by Robert Lindsay
Diabetes is one of the most common medical conditions to complicate pregnancy. Gestational diabetes (diabetes with onset or first recognition in pregnancy) may complicate between 2 and 20% of pregnancies depending on the criteria used. Type 1 or Type 2 diabetes complicates over 1 in 300 pregnancies, and both have major implications for mother and child.
The management of diabetes during pregnancy has seen a number of major innovations in recent years. Insulin analogues have been introduced, and technical innovations include improvements in insulin pumps and the development of continuous glucose monitoring devices. The evidence base for the management of gestational diabetes has improved markedly, and the investigations based around the Hyperglycaemia and Adverse Pregnancy Outcomes (HAPO) study promise to revolutionise our understanding of the risks of adverse outcomes in pregnancy. The Australian Carbohydrate Intolerance Study (ACHOIS) has demonstrated that identification and glycaemic management of gestational diabetes leads to reduction in birth weight, macrosomia and adverse pregnancy outcomes. Finally, recent randomised control trials have explored use of oral hypoglycaemics (metformin, glibenclamide) in pregnancy.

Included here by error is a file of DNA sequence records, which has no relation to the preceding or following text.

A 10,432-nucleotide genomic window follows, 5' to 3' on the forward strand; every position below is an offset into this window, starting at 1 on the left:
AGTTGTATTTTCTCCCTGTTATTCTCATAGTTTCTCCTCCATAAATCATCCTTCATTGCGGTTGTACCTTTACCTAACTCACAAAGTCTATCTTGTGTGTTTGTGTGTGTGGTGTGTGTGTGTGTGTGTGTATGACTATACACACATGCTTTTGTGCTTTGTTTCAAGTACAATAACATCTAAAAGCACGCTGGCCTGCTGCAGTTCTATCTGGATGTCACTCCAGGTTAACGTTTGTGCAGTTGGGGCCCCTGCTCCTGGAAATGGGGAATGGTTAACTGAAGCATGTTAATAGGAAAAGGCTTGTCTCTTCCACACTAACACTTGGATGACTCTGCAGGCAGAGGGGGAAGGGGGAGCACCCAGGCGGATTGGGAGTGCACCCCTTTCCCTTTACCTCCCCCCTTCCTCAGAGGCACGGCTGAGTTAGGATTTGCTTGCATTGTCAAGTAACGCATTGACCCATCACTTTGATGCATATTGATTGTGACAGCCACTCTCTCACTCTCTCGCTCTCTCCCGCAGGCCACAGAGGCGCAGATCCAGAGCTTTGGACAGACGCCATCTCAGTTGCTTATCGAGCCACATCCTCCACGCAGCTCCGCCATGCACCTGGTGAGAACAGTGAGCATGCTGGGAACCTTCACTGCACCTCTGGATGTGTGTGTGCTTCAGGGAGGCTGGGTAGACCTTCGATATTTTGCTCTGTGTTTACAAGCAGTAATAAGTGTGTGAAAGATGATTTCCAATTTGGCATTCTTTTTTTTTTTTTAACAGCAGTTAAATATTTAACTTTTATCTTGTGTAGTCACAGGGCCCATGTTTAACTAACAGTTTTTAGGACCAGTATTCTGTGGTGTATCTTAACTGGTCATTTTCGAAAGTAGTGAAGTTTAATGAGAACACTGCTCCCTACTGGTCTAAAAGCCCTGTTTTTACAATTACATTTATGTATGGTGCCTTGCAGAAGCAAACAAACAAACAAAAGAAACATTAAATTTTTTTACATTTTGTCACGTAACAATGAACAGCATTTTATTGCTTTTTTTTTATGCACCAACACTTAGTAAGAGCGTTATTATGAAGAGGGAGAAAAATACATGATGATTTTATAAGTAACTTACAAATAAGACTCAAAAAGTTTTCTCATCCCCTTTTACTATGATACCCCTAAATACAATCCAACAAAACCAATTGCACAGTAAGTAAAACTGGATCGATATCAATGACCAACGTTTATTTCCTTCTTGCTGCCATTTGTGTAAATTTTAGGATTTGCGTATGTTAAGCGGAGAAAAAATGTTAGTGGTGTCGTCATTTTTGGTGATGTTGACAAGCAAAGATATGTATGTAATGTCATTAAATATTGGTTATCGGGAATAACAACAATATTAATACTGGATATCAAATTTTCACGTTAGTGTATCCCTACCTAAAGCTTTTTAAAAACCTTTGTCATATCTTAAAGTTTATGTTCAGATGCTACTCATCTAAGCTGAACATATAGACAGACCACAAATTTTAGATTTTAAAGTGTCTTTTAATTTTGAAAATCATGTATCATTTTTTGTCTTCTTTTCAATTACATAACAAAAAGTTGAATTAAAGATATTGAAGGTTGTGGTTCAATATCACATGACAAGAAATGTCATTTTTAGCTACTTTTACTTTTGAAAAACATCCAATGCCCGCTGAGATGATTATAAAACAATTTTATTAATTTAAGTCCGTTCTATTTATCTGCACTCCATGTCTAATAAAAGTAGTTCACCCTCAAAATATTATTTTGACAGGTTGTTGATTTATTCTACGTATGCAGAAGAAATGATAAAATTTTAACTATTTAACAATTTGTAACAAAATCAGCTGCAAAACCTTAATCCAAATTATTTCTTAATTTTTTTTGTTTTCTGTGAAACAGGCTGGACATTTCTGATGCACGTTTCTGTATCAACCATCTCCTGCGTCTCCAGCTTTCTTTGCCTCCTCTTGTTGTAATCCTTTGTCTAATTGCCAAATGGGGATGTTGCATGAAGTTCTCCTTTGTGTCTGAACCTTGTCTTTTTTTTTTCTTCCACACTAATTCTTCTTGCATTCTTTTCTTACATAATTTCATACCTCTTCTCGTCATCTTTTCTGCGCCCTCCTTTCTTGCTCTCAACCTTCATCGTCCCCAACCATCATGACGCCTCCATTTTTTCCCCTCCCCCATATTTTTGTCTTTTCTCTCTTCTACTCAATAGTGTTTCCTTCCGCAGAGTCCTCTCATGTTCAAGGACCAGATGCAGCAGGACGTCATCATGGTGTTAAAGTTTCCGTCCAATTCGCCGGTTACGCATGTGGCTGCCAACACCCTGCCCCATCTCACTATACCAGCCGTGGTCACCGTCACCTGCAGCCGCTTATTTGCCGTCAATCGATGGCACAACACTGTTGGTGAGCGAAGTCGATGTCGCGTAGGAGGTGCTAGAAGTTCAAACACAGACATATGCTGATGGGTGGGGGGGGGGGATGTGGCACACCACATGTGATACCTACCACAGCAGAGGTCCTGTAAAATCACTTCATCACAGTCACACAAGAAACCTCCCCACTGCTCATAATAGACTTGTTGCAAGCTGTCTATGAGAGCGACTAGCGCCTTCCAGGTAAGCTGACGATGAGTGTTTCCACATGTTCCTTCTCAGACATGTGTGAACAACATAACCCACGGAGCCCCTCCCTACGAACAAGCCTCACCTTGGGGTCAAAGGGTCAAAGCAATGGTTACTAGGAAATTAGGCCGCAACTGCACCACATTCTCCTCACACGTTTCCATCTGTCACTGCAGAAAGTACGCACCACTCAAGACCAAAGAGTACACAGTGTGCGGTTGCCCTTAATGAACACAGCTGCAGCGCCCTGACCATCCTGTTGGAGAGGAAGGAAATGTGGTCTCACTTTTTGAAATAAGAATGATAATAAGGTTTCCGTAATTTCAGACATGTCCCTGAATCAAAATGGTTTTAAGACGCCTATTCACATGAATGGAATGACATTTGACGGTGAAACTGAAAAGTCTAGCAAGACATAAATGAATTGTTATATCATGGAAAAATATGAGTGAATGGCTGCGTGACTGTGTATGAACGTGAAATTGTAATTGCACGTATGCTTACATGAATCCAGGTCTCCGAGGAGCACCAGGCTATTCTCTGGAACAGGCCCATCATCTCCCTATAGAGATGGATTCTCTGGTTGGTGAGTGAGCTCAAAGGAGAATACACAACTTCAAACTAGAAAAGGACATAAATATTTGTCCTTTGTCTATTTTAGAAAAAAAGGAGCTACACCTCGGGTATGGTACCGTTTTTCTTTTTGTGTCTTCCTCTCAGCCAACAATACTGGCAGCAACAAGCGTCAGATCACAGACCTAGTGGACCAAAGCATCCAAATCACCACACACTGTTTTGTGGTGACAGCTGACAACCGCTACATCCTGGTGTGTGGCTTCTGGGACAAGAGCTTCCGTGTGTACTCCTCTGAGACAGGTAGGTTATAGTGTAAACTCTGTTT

Part of the Oxford Diabetes Library series, ‘Diabetes in Pregnancy’ summarizes the key aspects of the medical management of diabetes during pregnancy with an emphasis on clinical management. The volume is designed for all members of the multidisciplinary team and will act as a practical introduction particularly for obstetricians and endocrinologists in training.
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